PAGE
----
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Risk factors for major infections in Wegener granulomatosis: analysis of 113 patients
  1. C Charlier,
  2. C Henegar,
  3. O Launay,
  4. C Pagnoux,
  5. A Berezné,
  6. B Bienvenu,
  7. P Cohen,
  8. L Mouthon,
  9. L Guillevin
  1. Department of Internal Medicine, Hôpital Cochin, Referral Center for Rare Systemic Diseases and Autoimmune Diseases, Necrotizing Vasculitides and Systemic Sclerosis, Université Paris Descartes, Faculté de Medicine, French Vasculitis Study Group (FVSG), UPRES EA 4058, Paris, France
  1. L Guillevin, Department of Internal Medicine, Hôpital Cochin, Referral Center for Rare Systemic Diseases and Autoimmune Diseases, Necrotizing Vasculitides and Systemic Sclerosis, Université Paris Descartes, Faculté de Medicine, French Vasculitis Study Group (FVSG), UPRES EA 4058, Assistance Publique–Hôpitaux de Paris, 27, Rue du Faubourg Saint-Jacques, 75679 Paris Cedex 14, France; loic.guillevin{at}cch.aphp.fr

Abstract

Objective: To characterise major infectious complications and analyse potential risk factors in patients with Wegener granulomatosis (WG).

Methods: Data from 113 patients with WG (69 male) followed at least once between January 1984 and March 2006 in our internal medicine department, were analysed retrospectively.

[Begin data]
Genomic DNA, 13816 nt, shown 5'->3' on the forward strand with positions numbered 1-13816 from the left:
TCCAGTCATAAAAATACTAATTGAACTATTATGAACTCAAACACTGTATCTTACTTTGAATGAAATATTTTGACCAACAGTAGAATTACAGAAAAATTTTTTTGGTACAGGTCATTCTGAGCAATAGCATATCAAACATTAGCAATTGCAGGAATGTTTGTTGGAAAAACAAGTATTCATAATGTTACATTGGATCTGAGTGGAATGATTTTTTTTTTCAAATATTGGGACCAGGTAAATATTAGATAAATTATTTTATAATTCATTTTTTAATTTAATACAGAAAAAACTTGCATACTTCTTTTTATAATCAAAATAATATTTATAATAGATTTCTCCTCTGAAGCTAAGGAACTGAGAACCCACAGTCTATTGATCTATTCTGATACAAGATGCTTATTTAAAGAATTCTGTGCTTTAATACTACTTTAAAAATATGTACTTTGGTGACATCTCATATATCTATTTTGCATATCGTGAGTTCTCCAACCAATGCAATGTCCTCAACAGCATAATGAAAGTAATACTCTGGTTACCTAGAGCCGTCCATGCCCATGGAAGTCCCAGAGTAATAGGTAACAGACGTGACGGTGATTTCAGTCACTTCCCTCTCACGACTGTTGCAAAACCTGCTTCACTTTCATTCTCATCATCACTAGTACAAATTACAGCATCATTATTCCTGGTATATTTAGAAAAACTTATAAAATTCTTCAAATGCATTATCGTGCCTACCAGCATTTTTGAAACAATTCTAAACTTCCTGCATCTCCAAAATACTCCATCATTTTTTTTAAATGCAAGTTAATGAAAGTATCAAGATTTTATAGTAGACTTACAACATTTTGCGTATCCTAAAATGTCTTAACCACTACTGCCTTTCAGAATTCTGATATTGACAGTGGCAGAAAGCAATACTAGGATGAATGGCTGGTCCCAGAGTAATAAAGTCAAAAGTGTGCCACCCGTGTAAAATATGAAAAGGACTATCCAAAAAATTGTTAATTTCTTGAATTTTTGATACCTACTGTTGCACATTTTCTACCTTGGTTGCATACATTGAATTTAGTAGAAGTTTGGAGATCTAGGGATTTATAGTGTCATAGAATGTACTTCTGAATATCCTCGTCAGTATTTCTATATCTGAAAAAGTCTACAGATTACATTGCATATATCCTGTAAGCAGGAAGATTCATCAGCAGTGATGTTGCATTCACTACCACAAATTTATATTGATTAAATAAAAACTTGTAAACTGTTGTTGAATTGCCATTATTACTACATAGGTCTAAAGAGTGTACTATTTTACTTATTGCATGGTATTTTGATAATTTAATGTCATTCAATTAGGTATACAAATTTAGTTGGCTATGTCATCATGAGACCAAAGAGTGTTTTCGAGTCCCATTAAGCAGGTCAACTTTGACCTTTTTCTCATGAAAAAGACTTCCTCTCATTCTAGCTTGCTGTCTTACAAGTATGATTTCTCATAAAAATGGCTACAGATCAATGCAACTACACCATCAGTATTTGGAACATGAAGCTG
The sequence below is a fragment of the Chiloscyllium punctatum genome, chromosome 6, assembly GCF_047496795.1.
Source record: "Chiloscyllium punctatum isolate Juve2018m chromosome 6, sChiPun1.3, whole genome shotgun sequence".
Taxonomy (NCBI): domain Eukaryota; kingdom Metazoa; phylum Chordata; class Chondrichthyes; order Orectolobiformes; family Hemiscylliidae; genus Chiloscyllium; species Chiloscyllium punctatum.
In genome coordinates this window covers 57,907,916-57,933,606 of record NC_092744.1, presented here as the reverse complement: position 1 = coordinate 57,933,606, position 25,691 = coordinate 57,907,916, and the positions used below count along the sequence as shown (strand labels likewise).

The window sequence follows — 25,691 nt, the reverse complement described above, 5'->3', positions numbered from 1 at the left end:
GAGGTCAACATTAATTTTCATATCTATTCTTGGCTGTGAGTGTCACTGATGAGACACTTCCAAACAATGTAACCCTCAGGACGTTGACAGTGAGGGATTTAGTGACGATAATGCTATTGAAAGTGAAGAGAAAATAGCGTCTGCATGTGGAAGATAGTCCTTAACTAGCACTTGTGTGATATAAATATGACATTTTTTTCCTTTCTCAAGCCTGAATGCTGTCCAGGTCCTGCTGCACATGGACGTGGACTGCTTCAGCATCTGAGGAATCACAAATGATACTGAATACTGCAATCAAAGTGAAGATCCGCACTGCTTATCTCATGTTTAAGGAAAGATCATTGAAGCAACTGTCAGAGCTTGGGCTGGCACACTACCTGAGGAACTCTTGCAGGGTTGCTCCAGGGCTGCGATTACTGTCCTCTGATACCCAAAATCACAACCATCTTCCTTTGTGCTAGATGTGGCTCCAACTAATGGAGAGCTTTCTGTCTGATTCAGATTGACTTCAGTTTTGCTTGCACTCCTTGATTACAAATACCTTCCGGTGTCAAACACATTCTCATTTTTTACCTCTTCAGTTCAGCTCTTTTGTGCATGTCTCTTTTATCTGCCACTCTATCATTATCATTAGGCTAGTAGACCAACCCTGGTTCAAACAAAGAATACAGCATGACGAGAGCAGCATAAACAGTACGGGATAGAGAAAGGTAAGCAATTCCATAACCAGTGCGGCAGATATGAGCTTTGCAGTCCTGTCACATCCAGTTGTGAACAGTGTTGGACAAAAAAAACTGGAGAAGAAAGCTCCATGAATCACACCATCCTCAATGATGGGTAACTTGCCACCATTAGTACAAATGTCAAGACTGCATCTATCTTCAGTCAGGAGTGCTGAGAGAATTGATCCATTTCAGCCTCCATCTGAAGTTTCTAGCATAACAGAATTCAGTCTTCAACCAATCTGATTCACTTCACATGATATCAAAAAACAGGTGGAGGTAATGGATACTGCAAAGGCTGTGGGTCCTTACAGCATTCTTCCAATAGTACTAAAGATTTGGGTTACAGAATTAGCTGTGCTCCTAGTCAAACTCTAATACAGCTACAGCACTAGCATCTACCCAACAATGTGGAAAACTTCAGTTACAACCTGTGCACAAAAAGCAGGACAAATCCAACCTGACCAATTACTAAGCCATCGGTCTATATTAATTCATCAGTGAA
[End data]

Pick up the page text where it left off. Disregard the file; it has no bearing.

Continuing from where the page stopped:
Results: A total of 35 patients (mean (SD) age at WG diagnosis: 50.2 (13.05) years) developed 53 major infections. Infections were: bronchopneumonias (n = 19), herpes zoster recurrences (n = 9), cellulitis (n = 4), prostatitis (n = 4), spondylodiscitis and septic arthritis (n = 3), digestive tract infections (n = 2), Enterococcus faecalis or Staphylococcus aureus septicaemia (n = 2), viral hepatitis B reactivations (n = 2), post transfusion HIV infection with fatal cerebral toxoplasmosis, oesophageal candidiasis, disseminated herpes simplex and cytomegalovirus infection, cytomegalovirus retinitis, herpetic keratitis, herpetic stomatitis, Serratia sp. node suppuration and fever resolving under broad spectrum antibiotics (n = 1 each). Half of the major infectious episodes occurred within 3 years after WG diagnosis. Eight (7%) patients died, with two (2%) infection-related deaths. Patients diagnosed with WG before 1996 had a significantly higher rate of infection than those diagnosed later (48% vs 24%, p = 0.02). Cyclophosphamide and corticosteroids were independently associated with significantly higher risk of major infection (p<0.05 and <0.001, respectively). All patients treated since 1993 received antipneumocystosis prophylaxis.

Conclusion: Cyclophosphamide and corticosteroids were associated with higher risk of infection. Despite systematic cotrimoxazole prophylaxis, major infections, mostly bronchopneumonias and herpes zoster recurrences, were still common in the course of WG.

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Footnotes

  • Competing interests: None declared.

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